Pictured above (left to right): Mary Niles, Ray Niles, Tyler Tracz, Will Pyle, Elizabeth Niles
Pictured below: Degrove employee, Tyler Tracz, greets U.S. Congressman Adam Putnam at the FSMS General Business Meeting. Congressman Putnam is currently running for Florida Commissioner of Agriculture, and Degrove gives him our full support..
Degrove recently completed a topographic survey of the Dead River in Eustis, FL for the St. Johns River Water Management District (SJRWMD). The Dead River flows between Lake Harris and Lake Eustis and runs underneath Highway 441. Degrove surveyed six cross-sectional lines that were specified by the District and totaled 8600’. The survey was completed through our Gainesville office.
The survey will enable SJRWMD to study the hydraulic characteristics and flows of the river. The data will also serve to populate the U.S. Army Corps of Engineers (ACOE) simulation program to model the water surface profiles and flows of the Dead River.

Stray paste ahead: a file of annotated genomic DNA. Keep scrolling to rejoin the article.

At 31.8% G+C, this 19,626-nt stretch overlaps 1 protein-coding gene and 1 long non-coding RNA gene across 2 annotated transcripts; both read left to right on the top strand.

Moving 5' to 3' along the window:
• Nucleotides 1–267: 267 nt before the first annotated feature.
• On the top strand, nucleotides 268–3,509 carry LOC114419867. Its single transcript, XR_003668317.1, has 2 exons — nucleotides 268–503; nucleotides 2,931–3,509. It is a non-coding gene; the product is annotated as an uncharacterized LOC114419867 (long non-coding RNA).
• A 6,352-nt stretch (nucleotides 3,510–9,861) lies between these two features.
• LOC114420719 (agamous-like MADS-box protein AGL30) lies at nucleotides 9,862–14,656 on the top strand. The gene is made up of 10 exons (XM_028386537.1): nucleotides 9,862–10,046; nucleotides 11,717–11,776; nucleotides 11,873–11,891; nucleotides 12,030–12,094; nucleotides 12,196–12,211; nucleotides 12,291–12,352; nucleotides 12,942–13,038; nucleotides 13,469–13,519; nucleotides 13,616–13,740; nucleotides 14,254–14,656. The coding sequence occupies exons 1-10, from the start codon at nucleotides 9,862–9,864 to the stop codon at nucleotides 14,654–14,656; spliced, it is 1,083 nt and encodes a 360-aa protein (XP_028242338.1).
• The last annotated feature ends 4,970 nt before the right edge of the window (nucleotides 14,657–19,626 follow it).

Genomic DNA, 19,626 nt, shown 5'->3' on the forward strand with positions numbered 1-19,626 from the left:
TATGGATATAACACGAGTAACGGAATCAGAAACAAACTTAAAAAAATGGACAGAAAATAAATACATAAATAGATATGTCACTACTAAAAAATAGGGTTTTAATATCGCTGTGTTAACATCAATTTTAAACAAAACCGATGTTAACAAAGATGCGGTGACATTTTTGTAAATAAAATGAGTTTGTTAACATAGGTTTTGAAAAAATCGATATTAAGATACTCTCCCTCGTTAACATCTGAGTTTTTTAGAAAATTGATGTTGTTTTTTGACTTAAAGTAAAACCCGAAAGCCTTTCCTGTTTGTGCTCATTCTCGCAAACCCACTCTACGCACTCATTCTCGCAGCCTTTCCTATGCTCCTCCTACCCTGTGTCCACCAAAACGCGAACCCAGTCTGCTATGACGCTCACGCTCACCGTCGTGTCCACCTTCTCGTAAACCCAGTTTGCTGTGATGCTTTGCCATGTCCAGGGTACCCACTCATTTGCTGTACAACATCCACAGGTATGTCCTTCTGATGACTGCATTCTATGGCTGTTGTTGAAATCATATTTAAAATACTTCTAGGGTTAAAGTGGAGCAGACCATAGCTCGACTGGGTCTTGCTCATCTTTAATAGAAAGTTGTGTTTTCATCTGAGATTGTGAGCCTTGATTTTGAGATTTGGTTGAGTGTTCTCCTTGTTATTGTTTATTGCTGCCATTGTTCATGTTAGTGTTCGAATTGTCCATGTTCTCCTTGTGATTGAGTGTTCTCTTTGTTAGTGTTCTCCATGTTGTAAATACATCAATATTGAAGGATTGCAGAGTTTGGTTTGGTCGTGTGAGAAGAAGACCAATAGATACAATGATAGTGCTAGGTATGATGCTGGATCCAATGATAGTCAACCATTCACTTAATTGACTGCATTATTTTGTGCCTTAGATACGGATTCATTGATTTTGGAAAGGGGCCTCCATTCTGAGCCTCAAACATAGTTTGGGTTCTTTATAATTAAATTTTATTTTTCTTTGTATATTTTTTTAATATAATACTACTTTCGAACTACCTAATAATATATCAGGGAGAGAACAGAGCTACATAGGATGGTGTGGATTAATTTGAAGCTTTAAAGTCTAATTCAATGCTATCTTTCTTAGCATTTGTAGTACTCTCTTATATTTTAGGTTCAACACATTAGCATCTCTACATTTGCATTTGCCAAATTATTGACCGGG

“Since the Dead River is the only natural flow way from Lake Harris to Lake Eustis, this information is critical for determining the minimum flow and level in the Harris chain-of-lakes, the historic lake stages in the Upper Ocklawaha River Basin, and the effects of discharge through Harris Bayou on the flow regime of the Dead River.” – SJRWMD
The topographic survey lines stretched across the Dead River from shoreline to shoreline including the cypress marsh that borders the river on each side. Control for the survey was established using RTK GPS and cross section lines were cut and laid out using total stations. A digital level and chain was employed where the swamps were too deep and overhead cover was too thick for other methods. In the open river, channel soundings were done with a conventional level rod equipped with a standard six inch circular plate attached to the bottom.